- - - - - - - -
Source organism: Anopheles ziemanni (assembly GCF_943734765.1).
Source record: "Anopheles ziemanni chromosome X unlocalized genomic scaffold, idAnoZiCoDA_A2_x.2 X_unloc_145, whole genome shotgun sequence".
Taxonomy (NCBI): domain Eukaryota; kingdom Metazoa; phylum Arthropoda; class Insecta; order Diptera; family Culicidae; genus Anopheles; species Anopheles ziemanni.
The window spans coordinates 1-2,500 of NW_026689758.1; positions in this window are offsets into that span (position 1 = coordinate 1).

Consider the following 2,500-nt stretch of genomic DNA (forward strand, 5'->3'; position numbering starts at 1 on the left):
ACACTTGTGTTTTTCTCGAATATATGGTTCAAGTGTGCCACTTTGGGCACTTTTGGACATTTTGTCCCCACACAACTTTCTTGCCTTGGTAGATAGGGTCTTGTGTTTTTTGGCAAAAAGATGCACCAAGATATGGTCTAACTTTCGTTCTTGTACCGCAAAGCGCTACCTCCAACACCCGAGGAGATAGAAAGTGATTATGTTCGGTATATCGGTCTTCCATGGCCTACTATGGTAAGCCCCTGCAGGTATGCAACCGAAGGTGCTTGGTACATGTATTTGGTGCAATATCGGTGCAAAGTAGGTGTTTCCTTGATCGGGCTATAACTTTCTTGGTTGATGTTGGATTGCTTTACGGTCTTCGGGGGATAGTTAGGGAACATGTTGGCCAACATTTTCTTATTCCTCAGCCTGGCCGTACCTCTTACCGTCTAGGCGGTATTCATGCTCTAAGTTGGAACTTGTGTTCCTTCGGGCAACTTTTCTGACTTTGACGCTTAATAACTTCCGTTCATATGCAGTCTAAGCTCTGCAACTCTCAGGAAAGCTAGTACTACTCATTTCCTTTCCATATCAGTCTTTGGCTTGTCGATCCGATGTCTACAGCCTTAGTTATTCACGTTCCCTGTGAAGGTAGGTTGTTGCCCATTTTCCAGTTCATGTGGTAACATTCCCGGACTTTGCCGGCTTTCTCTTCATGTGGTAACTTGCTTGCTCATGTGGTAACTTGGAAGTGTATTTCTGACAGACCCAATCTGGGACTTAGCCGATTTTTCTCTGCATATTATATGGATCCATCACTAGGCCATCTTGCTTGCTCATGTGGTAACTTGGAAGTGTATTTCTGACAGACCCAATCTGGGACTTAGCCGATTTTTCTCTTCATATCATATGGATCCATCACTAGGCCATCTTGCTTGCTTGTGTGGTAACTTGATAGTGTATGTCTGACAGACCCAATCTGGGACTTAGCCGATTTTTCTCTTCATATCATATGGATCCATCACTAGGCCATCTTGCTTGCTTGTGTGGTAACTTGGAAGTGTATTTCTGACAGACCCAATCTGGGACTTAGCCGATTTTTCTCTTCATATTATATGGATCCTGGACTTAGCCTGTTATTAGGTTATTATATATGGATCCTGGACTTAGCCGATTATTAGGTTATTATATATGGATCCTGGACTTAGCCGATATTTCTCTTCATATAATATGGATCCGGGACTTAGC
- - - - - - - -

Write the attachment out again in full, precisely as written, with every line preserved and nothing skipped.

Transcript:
Source organism: Anopheles ziemanni (assembly GCF_943734765.1).
Source record: "Anopheles ziemanni chromosome X unlocalized genomic scaffold, idAnoZiCoDA_A2_x.2 X_unloc_145, whole genome shotgun sequence".
Taxonomy (NCBI): domain Eukaryota; kingdom Metazoa; phylum Arthropoda; class Insecta; order Diptera; family Culicidae; genus Anopheles; species Anopheles ziemanni.
The window spans coordinates 1-2,500 of NW_026689758.1; positions in this window are offsets into that span (position 1 = coordinate 1).

Consider the following 2,500-nt stretch of genomic DNA (forward strand, 5'->3'; position numbering starts at 1 on the left):
ACACTTGTGTTTTTCTCGAATATATGGTTCAAGTGTGCCACTTTGGGCACTTTTGGACATTTTGTCCCCACACAACTTTCTTGCCTTGGTAGATAGGGTCTTGTGTTTTTTGGCAAAAAGATGCACCAAGATATGGTCTAACTTTCGTTCTTGTACCGCAAAGCGCTACCTCCAACACCCGAGGAGATAGAAAGTGATTATGTTCGGTATATCGGTCTTCCATGGCCTACTATGGTAAGCCCCTGCAGGTATGCAACCGAAGGTGCTTGGTACATGTATTTGGTGCAATATCGGTGCAAAGTAGGTGTTTCCTTGATCGGGCTATAACTTTCTTGGTTGATGTTGGATTGCTTTACGGTCTTCGGGGGATAGTTAGGGAACATGTTGGCCAACATTTTCTTATTCCTCAGCCTGGCCGTACCTCTTACCGTCTAGGCGGTATTCATGCTCTAAGTTGGAACTTGTGTTCCTTCGGGCAACTTTTCTGACTTTGACGCTTAATAACTTCCGTTCATATGCAGTCTAAGCTCTGCAACTCTCAGGAAAGCTAGTACTACTCATTTCCTTTCCATATCAGTCTTTGGCTTGTCGATCCGATGTCTACAGCCTTAGTTATTCACGTTCCCTGTGAAGGTAGGTTGTTGCCCATTTTCCAGTTCATGTGGTAACATTCCCGGACTTTGCCGGCTTTCTCTTCATGTGGTAACTTGCTTGCTCATGTGGTAACTTGGAAGTGTATTTCTGACAGACCCAATCTGGGACTTAGCCGATTTTTCTCTGCATATTATATGGATCCATCACTAGGCCATCTTGCTTGCTCATGTGGTAACTTGGAAGTGTATTTCTGACAGACCCAATCTGGGACTTAGCCGATTTTTCTCTTCATATCATATGGATCCATCACTAGGCCATCTTGCTTGCTTGTGTGGTAACTTGATAGTGTATGTCTGACAGACCCAATCTGGGACTTAGCCGATTTTTCTCTTCATATCATATGGATCCATCACTAGGCCATCTTGCTTGCTTGTGTGGTAACTTGGAAGTGTATTTCTGACAGACCCAATCTGGGACTTAGCCGATTTTTCTCTTCATATTATATGGATCCTGGACTTAGCCTGTTATTAGGTTATTATATATGGATCCTGGACTTAGCCGATTATTAGGTTATTATATATGGATCCTGGACTTAGCCGATATTTCTCTTCATATAATATGGATCCGGGACTTAGC